UAE’s ‘Most Beautiful Winter’ to warm up thousands out in the cold - GulfToday

UAE’s ‘Most Beautiful Winter’ to warm up thousands out in the cold


A displaced girl poses for a photo at a refugee camp. WAM

Gulf Today, Staff Reporter

It is difficult to imagine that 3.8 million refugees and internally displaced persons in the Middle East and millions of destitute families in Africa live in tragic conditions in the face of one of the coldest winters in the region, as they face in the refugee-hosting countries in Lebanon, Jordan and Iraq.

Temperatures reach below zero, and it is difficult to imagine that a child would take shelter in a dilapidated tent, searching amid floods, storms and snow for some warmth.

With this in mind, the "Let's Make Their Winters Warmer" campaign, launched by the "The Most Beautiful Winter in the World" campaign, in partnership with the "Mohammed Bin Rashid Al Maktoum Global Initiatives," the "UNHCR" and the "Regional Network of Food Banks," and in cooperation with Arab content creator Hassan Suleiman, known as " AboFlah," aims to provide the largest amount of aid and support the largest number of refugee families and disadvantaged communities in the region in the winter season by 100,000 families so that they can face and bear the difficult winter conditions in the Arab world or those who are facing poor living conditions in Africa, in order to reinforce the concept of humanitarian work in society and devote it as a permanent approach in the UAE, which has become a global platform for humanitarian work.

Poorman-Charity A refugee shivers in the cold.

United Nations figures on the situation of displaced persons and refugees in the world indicate that the magnitude of the tragedy today means that more than 1% of the world’s population has been subjected to forced displacement, with which they almost certainly lost the ability to return to their homes, especially with the climate turmoil that the world witnessed in the past two years.

Many refugee and displaced families, both internally and externally, depend on the assistance provided by UNHCR to be able to secure warmth and safety, and to meet the needs of their children in terms of shelter, food and nutrition. This year, UNHCR launched a winter aid plan for 3.8 million refugees and displaced people in the region.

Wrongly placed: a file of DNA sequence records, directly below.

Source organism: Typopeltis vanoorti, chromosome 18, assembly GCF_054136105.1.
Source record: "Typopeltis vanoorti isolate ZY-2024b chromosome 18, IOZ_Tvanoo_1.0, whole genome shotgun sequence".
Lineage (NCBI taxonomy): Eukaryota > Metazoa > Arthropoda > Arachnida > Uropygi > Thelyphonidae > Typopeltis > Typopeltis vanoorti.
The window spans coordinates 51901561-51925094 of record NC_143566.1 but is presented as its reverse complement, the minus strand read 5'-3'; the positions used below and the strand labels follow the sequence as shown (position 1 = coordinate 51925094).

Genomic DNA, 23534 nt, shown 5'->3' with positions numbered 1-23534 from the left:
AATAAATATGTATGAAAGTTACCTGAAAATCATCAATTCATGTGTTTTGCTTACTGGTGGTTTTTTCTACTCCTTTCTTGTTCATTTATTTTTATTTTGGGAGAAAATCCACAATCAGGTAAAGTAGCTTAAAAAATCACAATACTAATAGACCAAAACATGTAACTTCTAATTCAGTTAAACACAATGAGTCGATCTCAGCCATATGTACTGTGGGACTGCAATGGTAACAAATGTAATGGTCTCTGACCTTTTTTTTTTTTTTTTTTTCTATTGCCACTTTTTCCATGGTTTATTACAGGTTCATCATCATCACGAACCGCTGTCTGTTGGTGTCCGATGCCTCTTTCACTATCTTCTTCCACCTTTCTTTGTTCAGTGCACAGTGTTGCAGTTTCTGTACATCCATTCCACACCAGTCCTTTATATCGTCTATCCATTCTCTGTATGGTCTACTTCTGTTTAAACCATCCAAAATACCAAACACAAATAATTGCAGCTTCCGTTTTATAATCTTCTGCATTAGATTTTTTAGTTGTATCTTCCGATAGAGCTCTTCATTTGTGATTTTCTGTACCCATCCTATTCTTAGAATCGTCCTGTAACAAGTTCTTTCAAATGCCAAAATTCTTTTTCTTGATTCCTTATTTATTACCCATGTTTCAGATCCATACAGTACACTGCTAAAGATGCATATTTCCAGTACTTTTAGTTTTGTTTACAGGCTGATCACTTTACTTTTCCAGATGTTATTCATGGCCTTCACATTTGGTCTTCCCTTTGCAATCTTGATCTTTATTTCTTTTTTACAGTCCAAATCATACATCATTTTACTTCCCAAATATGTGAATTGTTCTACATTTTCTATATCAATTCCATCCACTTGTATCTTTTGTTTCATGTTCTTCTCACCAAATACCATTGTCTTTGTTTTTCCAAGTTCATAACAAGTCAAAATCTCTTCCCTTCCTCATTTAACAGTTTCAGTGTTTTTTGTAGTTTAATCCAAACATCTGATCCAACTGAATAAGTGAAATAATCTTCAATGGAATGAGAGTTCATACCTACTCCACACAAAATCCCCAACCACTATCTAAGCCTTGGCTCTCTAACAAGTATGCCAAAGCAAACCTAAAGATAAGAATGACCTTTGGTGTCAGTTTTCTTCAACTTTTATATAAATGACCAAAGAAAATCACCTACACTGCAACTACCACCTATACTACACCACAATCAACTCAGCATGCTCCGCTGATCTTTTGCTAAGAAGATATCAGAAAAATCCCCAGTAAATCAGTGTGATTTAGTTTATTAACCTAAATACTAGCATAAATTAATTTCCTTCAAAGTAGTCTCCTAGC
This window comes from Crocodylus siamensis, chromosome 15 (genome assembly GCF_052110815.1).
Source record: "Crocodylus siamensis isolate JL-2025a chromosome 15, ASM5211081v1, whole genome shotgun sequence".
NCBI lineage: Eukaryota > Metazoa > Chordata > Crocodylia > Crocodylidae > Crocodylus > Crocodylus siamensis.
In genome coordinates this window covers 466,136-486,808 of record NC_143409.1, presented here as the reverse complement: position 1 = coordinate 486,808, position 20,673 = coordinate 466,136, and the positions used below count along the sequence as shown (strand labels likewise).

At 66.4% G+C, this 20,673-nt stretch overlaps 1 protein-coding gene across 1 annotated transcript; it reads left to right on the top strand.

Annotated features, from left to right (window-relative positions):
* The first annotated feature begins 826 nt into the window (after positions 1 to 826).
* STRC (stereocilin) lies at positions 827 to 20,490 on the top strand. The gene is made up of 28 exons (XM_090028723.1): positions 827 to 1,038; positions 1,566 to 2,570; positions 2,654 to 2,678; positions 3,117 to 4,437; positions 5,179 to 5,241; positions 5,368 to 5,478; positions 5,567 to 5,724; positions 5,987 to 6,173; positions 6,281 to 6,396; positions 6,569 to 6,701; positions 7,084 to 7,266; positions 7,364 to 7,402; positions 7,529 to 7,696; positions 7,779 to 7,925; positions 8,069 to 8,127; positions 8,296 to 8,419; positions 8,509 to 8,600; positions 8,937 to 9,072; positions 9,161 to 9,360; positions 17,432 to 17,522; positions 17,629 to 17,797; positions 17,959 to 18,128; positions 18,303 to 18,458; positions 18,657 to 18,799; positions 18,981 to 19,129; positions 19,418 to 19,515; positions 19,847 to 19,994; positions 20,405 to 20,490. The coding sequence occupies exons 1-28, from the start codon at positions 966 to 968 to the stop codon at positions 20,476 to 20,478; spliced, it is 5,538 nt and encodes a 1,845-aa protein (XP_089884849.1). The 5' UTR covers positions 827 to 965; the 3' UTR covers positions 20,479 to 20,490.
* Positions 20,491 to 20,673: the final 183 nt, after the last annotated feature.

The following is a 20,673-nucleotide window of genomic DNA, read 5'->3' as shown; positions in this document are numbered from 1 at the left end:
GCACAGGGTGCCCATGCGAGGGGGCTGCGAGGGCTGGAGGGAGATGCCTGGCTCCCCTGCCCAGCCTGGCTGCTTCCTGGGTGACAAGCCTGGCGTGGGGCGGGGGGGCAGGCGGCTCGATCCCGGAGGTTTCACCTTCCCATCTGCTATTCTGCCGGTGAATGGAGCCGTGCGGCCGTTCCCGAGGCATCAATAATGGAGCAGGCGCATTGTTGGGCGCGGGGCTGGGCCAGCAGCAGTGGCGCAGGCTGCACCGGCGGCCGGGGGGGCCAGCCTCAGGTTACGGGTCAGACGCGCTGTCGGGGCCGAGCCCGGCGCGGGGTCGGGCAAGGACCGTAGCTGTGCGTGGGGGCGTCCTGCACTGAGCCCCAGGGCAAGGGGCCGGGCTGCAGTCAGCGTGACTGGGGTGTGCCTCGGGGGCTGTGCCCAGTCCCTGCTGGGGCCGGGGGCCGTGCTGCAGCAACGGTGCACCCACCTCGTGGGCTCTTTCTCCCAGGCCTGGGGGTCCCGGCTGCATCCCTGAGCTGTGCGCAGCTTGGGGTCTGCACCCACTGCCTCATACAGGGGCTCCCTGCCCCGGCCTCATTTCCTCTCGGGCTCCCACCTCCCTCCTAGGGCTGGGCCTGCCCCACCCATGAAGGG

Without urgent donations, many will not be able to stay safe and warm during the colder months. For many, this will be their 10th consecutive winter away from home, as families face even more difficult conditions that have pushed them into extreme poverty, making them even more vulnerable than before.

UNHCR works in 130 countries to provide protection and assistance, and support refugees and host communities to adapt and find solutions in an increasingly harsh climate. The world will reach the threshold of 84 million people in 2021.

According to UNHCR figures, more than 1.2 million Iraqis remained internally displaced until the end of 2020, and there were more than 280,000 refugees or asylum seekers in Iraq, including 242,000 Syrians, and women constituted 48% of the total number of refugees in Iraq.

In its report on Syrian refugees issued last March, the United Nations High Commissioner for Refugees announced that half of the Syrians have become refugees and displaced persons, ten years after the outbreak of the conflict in their country.

The authorities noted that more than 13 million Syrians need humanitarian assistance and protection, while 12.4 million people (60% of the total population) suffer from food shortages, and called on the international community to redouble collective efforts to support Syrian refugees and the communities hosting them.

As for Lebanon, which in turn suffers from difficult economic conditions that have increased the challenges facing the Syrian refugees on its land, the United Nations High Commissioner for Refugees is cooperating with the World Food Program and the United Nations Children’s Fund (UNICEF) to confront what it describes as “a state of rapid deterioration in the living conditions of refugees.” Syrians", who the three agencies confirm that "almost all of them are unable to provide the minimum expenditure necessary to ensure survival."

Refugees struggle to find decent and safe shelter in Lebanon.

About 60 per cent of Syrian refugee families live in vulnerable, substandard, or overcrowded housing. Two-thirds of families have had to reduce the size of food rations or reduce the number of meals consumed per day. The World Food Programme is currently assisting more than 1.1 million Syrian refugees and 600 000 Lebanese citizens per month by providing cash assistance and food rations.


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